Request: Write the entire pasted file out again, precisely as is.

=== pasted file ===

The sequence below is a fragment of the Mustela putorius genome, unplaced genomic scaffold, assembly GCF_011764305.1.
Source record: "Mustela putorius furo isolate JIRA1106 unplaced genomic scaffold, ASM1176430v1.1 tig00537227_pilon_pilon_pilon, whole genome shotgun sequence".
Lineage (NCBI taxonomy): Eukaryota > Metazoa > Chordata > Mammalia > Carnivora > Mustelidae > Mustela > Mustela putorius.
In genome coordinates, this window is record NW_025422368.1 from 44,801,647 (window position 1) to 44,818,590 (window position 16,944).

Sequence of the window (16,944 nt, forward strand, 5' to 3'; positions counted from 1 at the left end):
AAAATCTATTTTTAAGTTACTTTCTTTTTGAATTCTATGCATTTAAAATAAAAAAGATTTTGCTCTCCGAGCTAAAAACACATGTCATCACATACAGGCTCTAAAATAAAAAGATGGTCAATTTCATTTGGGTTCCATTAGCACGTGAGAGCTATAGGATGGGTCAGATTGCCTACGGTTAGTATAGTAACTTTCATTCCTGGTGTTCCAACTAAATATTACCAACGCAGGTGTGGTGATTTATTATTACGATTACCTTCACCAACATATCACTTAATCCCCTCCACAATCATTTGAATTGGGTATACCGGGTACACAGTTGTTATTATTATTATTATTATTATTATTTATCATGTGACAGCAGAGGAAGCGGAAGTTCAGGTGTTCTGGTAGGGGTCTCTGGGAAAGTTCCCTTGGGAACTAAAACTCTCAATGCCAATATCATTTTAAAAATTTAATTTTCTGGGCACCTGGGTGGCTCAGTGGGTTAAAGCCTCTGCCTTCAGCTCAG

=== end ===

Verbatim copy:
The sequence below is a fragment of the Mustela putorius genome, unplaced genomic scaffold, assembly GCF_011764305.1.
Source record: "Mustela putorius furo isolate JIRA1106 unplaced genomic scaffold, ASM1176430v1.1 tig00537227_pilon_pilon_pilon, whole genome shotgun sequence".
Lineage (NCBI taxonomy): Eukaryota > Metazoa > Chordata > Mammalia > Carnivora > Mustelidae > Mustela > Mustela putorius.
In genome coordinates, this window is record NW_025422368.1 from 44,801,647 (window position 1) to 44,818,590 (window position 16,944).

Sequence of the window (16,944 nt, forward strand, 5' to 3'; positions counted from 1 at the left end):
AAAATCTATTTTTAAGTTACTTTCTTTTTGAATTCTATGCATTTAAAATAAAAAAGATTTTGCTCTCCGAGCTAAAAACACATGTCATCACATACAGGCTCTAAAATAAAAAGATGGTCAATTTCATTTGGGTTCCATTAGCACGTGAGAGCTATAGGATGGGTCAGATTGCCTACGGTTAGTATAGTAACTTTCATTCCTGGTGTTCCAACTAAATATTACCAACGCAGGTGTGGTGATTTATTATTACGATTACCTTCACCAACATATCACTTAATCCCCTCCACAATCATTTGAATTGGGTATACCGGGTACACAGTTGTTATTATTATTATTATTATTATTATTTATCATGTGACAGCAGAGGAAGCGGAAGTTCAGGTGTTCTGGTAGGGGTCTCTGGGAAAGTTCCCTTGGGAACTAAAACTCTCAATGCCAATATCATTTTAAAAATTTAATTTTCTGGGCACCTGGGTGGCTCAGTGGGTTAAAGCCTCTGCCTTCAGCTCAG